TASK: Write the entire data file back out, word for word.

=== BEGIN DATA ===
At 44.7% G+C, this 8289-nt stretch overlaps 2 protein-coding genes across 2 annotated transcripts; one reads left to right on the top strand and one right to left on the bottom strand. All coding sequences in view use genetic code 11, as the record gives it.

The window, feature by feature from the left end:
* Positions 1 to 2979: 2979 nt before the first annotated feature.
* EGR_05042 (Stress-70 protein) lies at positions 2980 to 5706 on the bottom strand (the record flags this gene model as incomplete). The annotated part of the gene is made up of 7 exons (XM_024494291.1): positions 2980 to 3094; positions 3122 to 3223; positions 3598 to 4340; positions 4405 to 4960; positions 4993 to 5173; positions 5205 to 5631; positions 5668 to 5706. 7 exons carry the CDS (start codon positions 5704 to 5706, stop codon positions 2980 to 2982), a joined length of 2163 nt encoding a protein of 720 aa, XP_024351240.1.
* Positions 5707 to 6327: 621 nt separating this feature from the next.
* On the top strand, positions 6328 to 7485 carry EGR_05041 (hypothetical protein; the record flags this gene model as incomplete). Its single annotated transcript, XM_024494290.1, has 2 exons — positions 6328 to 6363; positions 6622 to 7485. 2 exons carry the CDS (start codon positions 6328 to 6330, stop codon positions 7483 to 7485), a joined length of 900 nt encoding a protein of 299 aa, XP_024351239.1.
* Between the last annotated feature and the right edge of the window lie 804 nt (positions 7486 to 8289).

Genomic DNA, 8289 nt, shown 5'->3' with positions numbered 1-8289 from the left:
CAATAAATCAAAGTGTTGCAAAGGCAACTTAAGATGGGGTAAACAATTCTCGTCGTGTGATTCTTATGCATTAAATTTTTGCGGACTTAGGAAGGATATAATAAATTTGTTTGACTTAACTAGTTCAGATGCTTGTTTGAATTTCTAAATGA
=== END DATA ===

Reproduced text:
At 44.7% G+C, this 8289-nt stretch overlaps 2 protein-coding genes across 2 annotated transcripts; one reads left to right on the top strand and one right to left on the bottom strand. All coding sequences in view use genetic code 11, as the record gives it.

The window, feature by feature from the left end:
* Positions 1 to 2979: 2979 nt before the first annotated feature.
* EGR_05042 (Stress-70 protein) lies at positions 2980 to 5706 on the bottom strand (the record flags this gene model as incomplete). The annotated part of the gene is made up of 7 exons (XM_024494291.1): positions 2980 to 3094; positions 3122 to 3223; positions 3598 to 4340; positions 4405 to 4960; positions 4993 to 5173; positions 5205 to 5631; positions 5668 to 5706. 7 exons carry the CDS (start codon positions 5704 to 5706, stop codon positions 2980 to 2982), a joined length of 2163 nt encoding a protein of 720 aa, XP_024351240.1.
* Positions 5707 to 6327: 621 nt separating this feature from the next.
* On the top strand, positions 6328 to 7485 carry EGR_05041 (hypothetical protein; the record flags this gene model as incomplete). Its single annotated transcript, XM_024494290.1, has 2 exons — positions 6328 to 6363; positions 6622 to 7485. 2 exons carry the CDS (start codon positions 6328 to 6330, stop codon positions 7483 to 7485), a joined length of 900 nt encoding a protein of 299 aa, XP_024351239.1.
* Between the last annotated feature and the right edge of the window lie 804 nt (positions 7486 to 8289).

Genomic DNA, 8289 nt, shown 5'->3' with positions numbered 1-8289 from the left:
CAATAAATCAAAGTGTTGCAAAGGCAACTTAAGATGGGGTAAACAATTCTCGTCGTGTGATTCTTATGCATTAAATTTTTGCGGACTTAGGAAGGATATAATAAATTTGTTTGACTTAACTAGTTCAGATGCTTGTTTGAATTTCTAAATGA